I’m not a huge fan of resolutions. It’s too easy to decide to start something, and then the first time you miss it or get it wrong or wake up without motivation, the resolution is broken — and that gives you permission to say “I tried, oh well” and give up. You’re setting yourself up to not succeed by making it easy and painless to fail.

The change of the calendar is a convenient time to remind yourself to step back and consider, take stock, and draw lines on the map that leads to tomorrow and align the ship to follow those lines. Even if you aren’t sure you know what the destination is, it never hurts to think about it and make sure your course is bringing you closer.

What I try to do is identify what commitments I have, and what interests me — and then prioritize to see where my time needs to go.

A huge part of this is deciding what NOT to do. I don’t know about your life, but in my life, there are many things I’d love to do — from picking up my clarinet again to restarting my needlepoint — but I don’t, because I’ve found if I start doing too many things, I end up doing none of them well. One of the challenges here is keeping the list short enough that the ones that make the list thrive, without making the list so short you end up regretting leaving something off it.

Once I chose those priorities for the next {choose period of time}, it’s about defining tasks and goals to drive them forward. Sometimes this process takes no time at all, because it’s obvious. Sometimes it takes days, or weeks, or months. And sometimes, you just leave it as “to be determined” because you won’t know until you get there…

So my roadmap for the next year? Here’s the 30,000 foot view:

  1. My family — because nothing is more important. We lost Archie this year, which is a painful reminder that it’s never safe to assume for tomorrow, and that makes it even more of a priority to myself that I not take this part of my life for granted.
  2. Myself — one of the realizations I had over the last year is that I was constantly deferring things that mattered to me because others wanted me to do things that mattered to them, and that I had hit that point where I was starting to resent how much of my time was being used by others. The answer (once I realized this) was simple: to make sure I prioritized myself into my list and make sure I didn’t commit myself to the point I had no time for my own needs. I’ve been trying to do that more in the last year, and surprisingly, the universe didn’t implode. So now, I plan on making sure I reserve time for my own interests and needs as a formal part of my planning and not just deal with it in terms of “whenever everything else is done”, because it turns out, “everything else” never is done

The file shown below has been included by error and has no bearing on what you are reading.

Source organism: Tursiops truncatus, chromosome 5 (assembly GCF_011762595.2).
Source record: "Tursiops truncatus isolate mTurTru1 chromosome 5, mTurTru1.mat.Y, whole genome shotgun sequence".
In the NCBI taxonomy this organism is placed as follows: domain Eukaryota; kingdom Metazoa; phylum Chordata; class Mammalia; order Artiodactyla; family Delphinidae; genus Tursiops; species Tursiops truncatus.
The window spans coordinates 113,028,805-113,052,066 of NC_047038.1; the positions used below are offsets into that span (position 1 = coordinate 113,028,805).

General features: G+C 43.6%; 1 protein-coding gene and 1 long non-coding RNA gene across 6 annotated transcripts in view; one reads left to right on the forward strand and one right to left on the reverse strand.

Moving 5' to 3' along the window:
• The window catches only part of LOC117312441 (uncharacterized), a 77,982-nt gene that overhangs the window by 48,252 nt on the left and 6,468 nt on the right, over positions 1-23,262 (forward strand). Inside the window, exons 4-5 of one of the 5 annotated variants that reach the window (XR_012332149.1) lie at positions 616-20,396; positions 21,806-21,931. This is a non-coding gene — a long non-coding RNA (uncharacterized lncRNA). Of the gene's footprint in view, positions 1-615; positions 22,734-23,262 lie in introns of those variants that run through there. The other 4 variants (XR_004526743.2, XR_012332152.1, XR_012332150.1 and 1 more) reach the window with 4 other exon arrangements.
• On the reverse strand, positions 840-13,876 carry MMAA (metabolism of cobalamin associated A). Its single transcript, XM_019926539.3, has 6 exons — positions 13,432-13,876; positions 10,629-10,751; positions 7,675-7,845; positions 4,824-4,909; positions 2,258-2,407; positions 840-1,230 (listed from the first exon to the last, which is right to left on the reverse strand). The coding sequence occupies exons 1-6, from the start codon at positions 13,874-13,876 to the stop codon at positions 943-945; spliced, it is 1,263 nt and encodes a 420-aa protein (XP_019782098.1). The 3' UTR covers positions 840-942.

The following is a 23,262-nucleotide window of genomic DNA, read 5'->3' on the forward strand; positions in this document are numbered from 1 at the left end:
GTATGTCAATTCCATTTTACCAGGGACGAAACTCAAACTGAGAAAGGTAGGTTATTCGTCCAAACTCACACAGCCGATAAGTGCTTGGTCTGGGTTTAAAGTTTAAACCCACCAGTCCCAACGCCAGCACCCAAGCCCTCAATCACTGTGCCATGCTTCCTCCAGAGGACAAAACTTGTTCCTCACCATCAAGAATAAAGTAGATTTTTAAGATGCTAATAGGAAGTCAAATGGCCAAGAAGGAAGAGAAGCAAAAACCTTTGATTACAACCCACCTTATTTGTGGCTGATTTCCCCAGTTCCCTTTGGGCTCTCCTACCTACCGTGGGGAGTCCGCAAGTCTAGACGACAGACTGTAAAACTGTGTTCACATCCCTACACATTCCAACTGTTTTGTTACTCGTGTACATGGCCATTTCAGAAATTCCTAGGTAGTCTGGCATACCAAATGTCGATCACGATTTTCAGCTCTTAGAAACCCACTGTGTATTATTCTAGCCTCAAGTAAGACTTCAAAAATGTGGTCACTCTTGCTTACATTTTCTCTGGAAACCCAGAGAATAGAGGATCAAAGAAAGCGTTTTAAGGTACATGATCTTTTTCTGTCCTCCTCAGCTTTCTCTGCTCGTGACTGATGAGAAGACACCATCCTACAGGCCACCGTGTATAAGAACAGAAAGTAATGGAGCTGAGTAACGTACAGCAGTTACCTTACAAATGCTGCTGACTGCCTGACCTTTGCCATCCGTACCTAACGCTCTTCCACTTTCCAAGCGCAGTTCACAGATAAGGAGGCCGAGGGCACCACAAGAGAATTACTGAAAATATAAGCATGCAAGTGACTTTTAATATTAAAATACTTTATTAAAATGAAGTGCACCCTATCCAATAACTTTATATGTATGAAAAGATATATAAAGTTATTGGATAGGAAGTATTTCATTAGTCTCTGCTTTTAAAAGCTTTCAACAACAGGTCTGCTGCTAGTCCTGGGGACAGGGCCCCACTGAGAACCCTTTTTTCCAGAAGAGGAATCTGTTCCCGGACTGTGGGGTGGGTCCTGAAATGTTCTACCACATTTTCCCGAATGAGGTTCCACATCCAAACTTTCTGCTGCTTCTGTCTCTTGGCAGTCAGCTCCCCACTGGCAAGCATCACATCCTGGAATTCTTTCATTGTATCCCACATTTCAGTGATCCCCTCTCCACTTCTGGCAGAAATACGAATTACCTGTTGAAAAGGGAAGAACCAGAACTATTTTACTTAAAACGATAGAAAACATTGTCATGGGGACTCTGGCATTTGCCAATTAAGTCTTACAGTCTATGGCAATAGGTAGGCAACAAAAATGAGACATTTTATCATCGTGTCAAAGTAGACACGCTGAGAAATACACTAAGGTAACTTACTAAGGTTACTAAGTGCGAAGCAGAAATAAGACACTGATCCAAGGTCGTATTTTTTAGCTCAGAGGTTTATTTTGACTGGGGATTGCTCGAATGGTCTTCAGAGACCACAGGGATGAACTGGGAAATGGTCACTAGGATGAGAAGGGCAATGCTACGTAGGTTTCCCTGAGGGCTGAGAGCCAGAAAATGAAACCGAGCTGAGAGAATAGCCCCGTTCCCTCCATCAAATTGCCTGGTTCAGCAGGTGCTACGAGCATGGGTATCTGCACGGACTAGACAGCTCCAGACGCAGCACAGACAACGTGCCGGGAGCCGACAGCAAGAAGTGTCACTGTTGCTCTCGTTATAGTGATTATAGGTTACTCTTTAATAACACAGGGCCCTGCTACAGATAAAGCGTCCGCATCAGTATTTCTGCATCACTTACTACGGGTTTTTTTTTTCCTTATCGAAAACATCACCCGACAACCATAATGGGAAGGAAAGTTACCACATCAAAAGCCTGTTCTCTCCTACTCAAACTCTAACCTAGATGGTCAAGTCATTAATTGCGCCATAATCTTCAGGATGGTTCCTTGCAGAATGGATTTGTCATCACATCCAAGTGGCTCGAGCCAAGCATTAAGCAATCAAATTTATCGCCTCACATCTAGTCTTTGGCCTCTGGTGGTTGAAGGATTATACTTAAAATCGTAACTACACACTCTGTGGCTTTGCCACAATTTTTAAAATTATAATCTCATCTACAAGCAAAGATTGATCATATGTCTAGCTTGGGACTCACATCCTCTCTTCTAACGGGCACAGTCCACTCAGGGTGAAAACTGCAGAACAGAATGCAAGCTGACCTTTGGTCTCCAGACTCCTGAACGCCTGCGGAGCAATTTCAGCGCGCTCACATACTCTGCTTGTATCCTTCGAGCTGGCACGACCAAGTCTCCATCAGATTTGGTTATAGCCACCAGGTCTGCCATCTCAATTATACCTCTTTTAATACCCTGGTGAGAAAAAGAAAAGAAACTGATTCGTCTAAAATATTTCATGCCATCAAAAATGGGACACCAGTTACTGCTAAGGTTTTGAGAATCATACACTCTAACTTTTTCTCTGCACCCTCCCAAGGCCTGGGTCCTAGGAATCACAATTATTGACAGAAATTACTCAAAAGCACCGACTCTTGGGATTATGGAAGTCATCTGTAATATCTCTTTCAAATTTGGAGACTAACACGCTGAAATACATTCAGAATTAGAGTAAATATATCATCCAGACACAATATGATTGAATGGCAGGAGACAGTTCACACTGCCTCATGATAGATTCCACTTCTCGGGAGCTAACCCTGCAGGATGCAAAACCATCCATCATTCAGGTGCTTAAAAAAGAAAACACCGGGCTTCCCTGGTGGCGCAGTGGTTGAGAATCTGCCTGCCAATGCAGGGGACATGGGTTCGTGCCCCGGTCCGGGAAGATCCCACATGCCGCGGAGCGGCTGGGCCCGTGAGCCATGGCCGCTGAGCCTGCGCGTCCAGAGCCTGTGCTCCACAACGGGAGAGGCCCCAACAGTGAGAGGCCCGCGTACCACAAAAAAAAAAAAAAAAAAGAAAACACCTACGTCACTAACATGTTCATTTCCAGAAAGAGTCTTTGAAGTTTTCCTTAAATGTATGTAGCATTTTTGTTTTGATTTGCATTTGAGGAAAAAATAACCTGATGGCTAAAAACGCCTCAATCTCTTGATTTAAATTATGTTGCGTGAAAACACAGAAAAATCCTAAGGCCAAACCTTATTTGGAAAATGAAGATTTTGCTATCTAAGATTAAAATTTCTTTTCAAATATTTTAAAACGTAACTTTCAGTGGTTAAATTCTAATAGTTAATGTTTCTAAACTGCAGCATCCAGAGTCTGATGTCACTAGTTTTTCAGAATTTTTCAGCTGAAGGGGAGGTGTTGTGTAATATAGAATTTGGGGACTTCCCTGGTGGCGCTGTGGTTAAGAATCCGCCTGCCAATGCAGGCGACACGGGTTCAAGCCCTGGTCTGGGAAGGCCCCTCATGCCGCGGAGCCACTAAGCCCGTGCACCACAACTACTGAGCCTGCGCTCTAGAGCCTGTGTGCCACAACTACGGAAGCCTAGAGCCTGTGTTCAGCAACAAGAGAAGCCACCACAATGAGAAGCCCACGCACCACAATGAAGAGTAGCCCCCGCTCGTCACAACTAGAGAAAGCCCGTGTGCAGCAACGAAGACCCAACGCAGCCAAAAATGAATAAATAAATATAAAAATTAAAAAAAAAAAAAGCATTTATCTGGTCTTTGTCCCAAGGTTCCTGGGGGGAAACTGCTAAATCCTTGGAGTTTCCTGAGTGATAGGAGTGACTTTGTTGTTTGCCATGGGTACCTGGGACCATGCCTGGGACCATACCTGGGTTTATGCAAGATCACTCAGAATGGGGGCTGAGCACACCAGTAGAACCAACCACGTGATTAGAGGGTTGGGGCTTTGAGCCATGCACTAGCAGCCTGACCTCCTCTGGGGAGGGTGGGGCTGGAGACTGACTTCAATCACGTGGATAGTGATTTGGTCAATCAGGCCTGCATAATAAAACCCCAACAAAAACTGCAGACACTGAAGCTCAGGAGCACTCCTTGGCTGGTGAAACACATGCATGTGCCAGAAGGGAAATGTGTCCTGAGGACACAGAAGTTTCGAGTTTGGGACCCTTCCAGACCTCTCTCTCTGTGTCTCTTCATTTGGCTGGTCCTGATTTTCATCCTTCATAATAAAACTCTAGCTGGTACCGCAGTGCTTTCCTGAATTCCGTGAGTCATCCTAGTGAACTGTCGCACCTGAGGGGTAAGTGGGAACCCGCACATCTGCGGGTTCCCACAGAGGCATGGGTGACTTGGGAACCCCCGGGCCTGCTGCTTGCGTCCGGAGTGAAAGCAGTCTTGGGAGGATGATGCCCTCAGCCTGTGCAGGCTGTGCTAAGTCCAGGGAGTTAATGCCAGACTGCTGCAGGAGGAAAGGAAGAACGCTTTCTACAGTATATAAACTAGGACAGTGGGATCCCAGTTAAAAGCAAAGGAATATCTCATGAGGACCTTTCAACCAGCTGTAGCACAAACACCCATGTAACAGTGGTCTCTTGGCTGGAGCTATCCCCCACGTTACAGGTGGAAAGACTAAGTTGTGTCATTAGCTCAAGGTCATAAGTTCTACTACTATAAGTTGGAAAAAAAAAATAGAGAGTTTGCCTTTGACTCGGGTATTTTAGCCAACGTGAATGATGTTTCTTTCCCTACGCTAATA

3. My Job — many people I talk to about this forget to add this item to the list (“it goes without saying!”), but in reality, to find the right balance in life, you have to balance everything in it. Your job is going to take a lot of your time, your energy and your brain. It can add stress or create enjoyment (or both!) — it’s going to affect everything else in your life. And it pays your rent and your bills, and so it deserves to be consciously prioritized into your life (see note 1). My job is important to me. Beyond being my primary income, it’s always an important part of my identity and self-worth. I won’t thrive if i don’t give it proper respect and plan to give it the time and energy it needs to be successful. And if you don’t understand that and plan for it, you’ll tend to under-estimate your commitments to it, and end up overcommitting on other things and have to figure out how to squeeze it all in… (see note 2).
  4. My website — I’ve consciously chosen not to push my online web “stuff” too hard, leaving it more as “the places i hang out” rather than try to turn it into some kind of “personal brand” portal thingie. It’s allowed me to just keep it casual and informal and, like the Apple TV, enjoy it being in “hobby mode”. But as I look forward into things I want to try to accomplish over the next couple of years (see points 5, 6, and 7) it’s clear that has to change, and so now is the time to start shifting gears and work and making my blog and site and the other pieces of online life that touch each other ready so that when these other initiatives start happening the site is ready to support them properly. So I’ve started a project to put in place a better online infrastructure and presence to start creating what I’ll want for these other initiatives.
  5. My photography — as a practical reminder that all your planning means nothing in the face of reality, I thought I knew what I was going to do with my photography in 2011; I came home from the Yosemite trip completely frustrated and unsure what direction to head. I think I’ve figured it out and I’m ready to push myself forward again (but the details will need to come some other time…)